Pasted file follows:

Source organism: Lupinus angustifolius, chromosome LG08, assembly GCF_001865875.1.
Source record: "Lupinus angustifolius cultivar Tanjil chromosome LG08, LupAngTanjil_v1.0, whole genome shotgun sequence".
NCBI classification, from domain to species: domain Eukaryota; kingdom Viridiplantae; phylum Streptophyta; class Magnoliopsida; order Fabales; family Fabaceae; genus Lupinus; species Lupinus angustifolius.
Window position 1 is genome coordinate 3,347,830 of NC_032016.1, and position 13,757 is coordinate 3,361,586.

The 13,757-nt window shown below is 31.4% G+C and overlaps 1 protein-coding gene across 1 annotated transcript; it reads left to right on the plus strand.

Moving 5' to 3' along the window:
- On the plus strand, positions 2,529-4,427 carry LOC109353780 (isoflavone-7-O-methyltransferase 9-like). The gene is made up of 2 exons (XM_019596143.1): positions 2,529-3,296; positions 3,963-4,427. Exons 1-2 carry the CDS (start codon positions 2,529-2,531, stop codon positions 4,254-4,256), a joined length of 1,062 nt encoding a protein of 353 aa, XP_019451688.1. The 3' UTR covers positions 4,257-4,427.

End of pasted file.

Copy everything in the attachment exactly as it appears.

Source organism: Lupinus angustifolius, chromosome LG08, assembly GCF_001865875.1.
Source record: "Lupinus angustifolius cultivar Tanjil chromosome LG08, LupAngTanjil_v1.0, whole genome shotgun sequence".
NCBI classification, from domain to species: domain Eukaryota; kingdom Viridiplantae; phylum Streptophyta; class Magnoliopsida; order Fabales; family Fabaceae; genus Lupinus; species Lupinus angustifolius.
Window position 1 is genome coordinate 3,347,830 of NC_032016.1, and position 13,757 is coordinate 3,361,586.

The 13,757-nt window shown below is 31.4% G+C and overlaps 1 protein-coding gene across 1 annotated transcript; it reads left to right on the plus strand.

Moving 5' to 3' along the window:
- On the plus strand, positions 2,529-4,427 carry LOC109353780 (isoflavone-7-O-methyltransferase 9-like). The gene is made up of 2 exons (XM_019596143.1): positions 2,529-3,296; positions 3,963-4,427. Exons 1-2 carry the CDS (start codon positions 2,529-2,531, stop codon positions 4,254-4,256), a joined length of 1,062 nt encoding a protein of 353 aa, XP_019451688.1. The 3' UTR covers positions 4,257-4,427.